Saddle sores?

j-sworks

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Feb 5, 2012
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#1
Uh yeah...

So I got back from my ride today and noticed that right on the sit bone area I had one large lump followed by another smaller one on the other side, they don't hurt, they are soft like there is fluid in them, and they are really freaking me out.

Sorry about the gross level here but eh.

Does anyone know what this might be?
 

GSAstuto

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Oct 11, 2009
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www.roadfixie.com
#9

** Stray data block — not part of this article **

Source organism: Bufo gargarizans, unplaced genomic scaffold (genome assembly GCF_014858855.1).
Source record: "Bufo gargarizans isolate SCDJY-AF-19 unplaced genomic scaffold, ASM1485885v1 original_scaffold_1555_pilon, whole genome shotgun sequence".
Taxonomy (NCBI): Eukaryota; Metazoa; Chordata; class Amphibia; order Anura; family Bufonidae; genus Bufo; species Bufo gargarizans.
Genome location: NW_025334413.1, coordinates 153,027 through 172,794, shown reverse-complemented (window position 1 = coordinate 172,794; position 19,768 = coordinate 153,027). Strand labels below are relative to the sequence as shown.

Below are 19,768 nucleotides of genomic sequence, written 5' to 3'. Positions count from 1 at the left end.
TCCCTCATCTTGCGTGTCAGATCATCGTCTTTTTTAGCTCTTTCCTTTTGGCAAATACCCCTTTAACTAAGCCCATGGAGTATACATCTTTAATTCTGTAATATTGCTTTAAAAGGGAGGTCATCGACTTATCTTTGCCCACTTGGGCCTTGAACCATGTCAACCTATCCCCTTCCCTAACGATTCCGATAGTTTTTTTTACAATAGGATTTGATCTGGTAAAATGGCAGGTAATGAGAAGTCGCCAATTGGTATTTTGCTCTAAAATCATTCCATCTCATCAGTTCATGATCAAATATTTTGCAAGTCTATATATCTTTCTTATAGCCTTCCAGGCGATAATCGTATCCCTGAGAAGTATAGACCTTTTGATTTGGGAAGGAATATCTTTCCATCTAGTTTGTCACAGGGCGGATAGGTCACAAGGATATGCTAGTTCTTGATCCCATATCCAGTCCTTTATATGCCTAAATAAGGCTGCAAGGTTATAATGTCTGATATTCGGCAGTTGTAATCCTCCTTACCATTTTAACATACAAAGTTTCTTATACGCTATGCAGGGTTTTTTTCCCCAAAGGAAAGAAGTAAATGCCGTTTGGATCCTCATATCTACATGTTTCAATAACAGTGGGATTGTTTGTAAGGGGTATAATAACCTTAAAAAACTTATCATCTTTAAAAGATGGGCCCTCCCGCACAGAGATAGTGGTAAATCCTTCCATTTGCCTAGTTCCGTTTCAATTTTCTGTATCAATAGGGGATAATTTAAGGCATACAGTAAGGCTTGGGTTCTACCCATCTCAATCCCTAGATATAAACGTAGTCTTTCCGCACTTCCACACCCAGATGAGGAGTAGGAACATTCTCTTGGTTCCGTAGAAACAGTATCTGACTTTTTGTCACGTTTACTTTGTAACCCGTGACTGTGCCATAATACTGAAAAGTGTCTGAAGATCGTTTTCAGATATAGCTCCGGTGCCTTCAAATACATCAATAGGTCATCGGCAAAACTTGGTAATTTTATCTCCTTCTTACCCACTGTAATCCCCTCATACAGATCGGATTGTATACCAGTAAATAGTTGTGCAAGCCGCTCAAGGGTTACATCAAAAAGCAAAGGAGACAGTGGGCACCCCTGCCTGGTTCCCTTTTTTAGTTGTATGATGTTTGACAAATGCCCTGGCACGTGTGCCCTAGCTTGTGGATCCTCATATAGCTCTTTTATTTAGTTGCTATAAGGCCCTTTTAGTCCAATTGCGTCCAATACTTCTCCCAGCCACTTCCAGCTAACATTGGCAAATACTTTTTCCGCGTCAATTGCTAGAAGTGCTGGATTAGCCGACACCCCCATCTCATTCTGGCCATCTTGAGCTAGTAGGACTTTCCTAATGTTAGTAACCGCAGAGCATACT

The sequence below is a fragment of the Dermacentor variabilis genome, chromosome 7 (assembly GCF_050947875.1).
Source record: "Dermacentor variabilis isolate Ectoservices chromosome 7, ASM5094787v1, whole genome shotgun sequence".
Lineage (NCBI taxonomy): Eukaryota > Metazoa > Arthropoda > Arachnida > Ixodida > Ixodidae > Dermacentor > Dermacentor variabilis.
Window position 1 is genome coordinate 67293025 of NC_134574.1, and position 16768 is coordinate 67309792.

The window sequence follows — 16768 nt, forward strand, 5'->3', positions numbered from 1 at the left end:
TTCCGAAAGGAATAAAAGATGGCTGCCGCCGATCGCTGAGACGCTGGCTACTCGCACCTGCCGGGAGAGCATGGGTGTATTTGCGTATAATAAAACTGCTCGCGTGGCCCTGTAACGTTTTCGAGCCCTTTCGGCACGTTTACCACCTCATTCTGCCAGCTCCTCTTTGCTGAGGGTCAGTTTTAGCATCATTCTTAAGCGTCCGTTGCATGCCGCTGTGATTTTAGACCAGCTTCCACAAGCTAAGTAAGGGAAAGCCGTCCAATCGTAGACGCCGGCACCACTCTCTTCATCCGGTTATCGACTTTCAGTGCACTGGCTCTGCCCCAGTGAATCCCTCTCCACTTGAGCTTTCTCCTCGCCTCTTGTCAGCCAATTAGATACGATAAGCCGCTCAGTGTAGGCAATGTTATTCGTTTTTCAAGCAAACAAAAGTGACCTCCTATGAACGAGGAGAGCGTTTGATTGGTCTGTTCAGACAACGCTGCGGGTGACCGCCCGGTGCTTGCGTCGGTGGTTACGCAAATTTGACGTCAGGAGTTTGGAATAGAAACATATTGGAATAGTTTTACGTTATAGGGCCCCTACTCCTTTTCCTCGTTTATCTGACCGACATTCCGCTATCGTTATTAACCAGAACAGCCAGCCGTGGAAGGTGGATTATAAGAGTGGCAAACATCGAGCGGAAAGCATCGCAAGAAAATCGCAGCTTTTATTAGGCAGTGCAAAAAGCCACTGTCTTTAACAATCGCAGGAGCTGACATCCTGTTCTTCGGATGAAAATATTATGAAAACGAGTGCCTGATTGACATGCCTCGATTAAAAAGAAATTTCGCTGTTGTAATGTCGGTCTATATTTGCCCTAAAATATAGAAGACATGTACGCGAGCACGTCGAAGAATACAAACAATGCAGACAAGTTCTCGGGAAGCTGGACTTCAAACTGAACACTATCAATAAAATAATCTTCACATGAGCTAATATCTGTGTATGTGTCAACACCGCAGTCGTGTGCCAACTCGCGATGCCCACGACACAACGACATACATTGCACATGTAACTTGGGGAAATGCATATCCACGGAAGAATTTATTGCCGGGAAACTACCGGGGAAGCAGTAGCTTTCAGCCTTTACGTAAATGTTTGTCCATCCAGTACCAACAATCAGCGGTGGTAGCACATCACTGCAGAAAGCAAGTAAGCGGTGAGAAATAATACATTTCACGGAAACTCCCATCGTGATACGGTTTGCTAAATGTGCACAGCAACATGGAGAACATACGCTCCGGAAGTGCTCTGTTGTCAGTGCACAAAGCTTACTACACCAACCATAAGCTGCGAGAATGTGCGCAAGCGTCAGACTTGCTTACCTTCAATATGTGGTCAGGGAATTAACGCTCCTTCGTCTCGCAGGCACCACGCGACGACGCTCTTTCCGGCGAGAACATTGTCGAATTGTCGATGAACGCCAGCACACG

Every rider gets these subcutaneous cysts (or saddle sores) if you prefer. Basic treatment is cortisone cream (remember Lance??) oh yeah, and if they do get more irritating - then a real LANCE!! haha! But I'd suggest a localized , medicated cushion (band aid with some oronine) And in the meantime - use my completely non-patented and open source chamois cream which, btw, should NOT go on the chamois, but on your SKIN (unlike other , real chamois cream or leather pad treatments). It's awesome, and will provide just enough bactericide to keep the baikiin away as well as sufficient lubrication and moisturizing to prevent further tissue damage. Almost any doctor will be able to prescribe a topical steroid cream. It works great - but it does also harden the skin in the affected area and reduce healing over time. So - you better use carefully. Also- change up your riding position a little - move forward or back slightly to change the pressure point away from the sore.